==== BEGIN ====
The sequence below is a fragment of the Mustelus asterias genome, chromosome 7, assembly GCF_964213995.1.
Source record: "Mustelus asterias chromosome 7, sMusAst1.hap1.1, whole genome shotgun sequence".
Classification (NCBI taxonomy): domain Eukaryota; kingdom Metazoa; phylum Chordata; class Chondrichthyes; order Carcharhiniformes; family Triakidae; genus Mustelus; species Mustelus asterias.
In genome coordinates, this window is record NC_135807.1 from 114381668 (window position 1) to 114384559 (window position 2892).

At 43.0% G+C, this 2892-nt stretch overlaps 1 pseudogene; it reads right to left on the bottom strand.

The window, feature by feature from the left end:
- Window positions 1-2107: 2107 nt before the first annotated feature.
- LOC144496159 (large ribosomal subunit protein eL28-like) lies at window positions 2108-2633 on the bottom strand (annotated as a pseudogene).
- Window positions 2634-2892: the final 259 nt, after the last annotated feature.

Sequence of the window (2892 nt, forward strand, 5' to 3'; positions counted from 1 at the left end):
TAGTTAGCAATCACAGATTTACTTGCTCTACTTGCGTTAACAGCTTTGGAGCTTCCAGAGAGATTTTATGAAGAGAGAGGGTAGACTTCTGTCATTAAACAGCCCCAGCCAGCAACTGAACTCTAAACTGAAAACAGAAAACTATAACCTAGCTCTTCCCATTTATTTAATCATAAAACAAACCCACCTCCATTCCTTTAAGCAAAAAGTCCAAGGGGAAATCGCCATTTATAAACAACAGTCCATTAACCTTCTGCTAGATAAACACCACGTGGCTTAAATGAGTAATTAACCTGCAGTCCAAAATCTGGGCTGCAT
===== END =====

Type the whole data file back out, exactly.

The sequence below is a fragment of the Mustelus asterias genome, chromosome 7, assembly GCF_964213995.1.
Source record: "Mustelus asterias chromosome 7, sMusAst1.hap1.1, whole genome shotgun sequence".
Classification (NCBI taxonomy): domain Eukaryota; kingdom Metazoa; phylum Chordata; class Chondrichthyes; order Carcharhiniformes; family Triakidae; genus Mustelus; species Mustelus asterias.
In genome coordinates, this window is record NC_135807.1 from 114381668 (window position 1) to 114384559 (window position 2892).

At 43.0% G+C, this 2892-nt stretch overlaps 1 pseudogene; it reads right to left on the bottom strand.

The window, feature by feature from the left end:
- Window positions 1-2107: 2107 nt before the first annotated feature.
- LOC144496159 (large ribosomal subunit protein eL28-like) lies at window positions 2108-2633 on the bottom strand (annotated as a pseudogene).
- Window positions 2634-2892: the final 259 nt, after the last annotated feature.

Sequence of the window (2892 nt, forward strand, 5' to 3'; positions counted from 1 at the left end):
TAGTTAGCAATCACAGATTTACTTGCTCTACTTGCGTTAACAGCTTTGGAGCTTCCAGAGAGATTTTATGAAGAGAGAGGGTAGACTTCTGTCATTAAACAGCCCCAGCCAGCAACTGAACTCTAAACTGAAAACAGAAAACTATAACCTAGCTCTTCCCATTTATTTAATCATAAAACAAACCCACCTCCATTCCTTTAAGCAAAAAGTCCAAGGGGAAATCGCCATTTATAAACAACAGTCCATTAACCTTCTGCTAGATAAACACCACGTGGCTTAAATGAGTAATTAACCTGCAGTCCAAAATCTGGGCTGCAT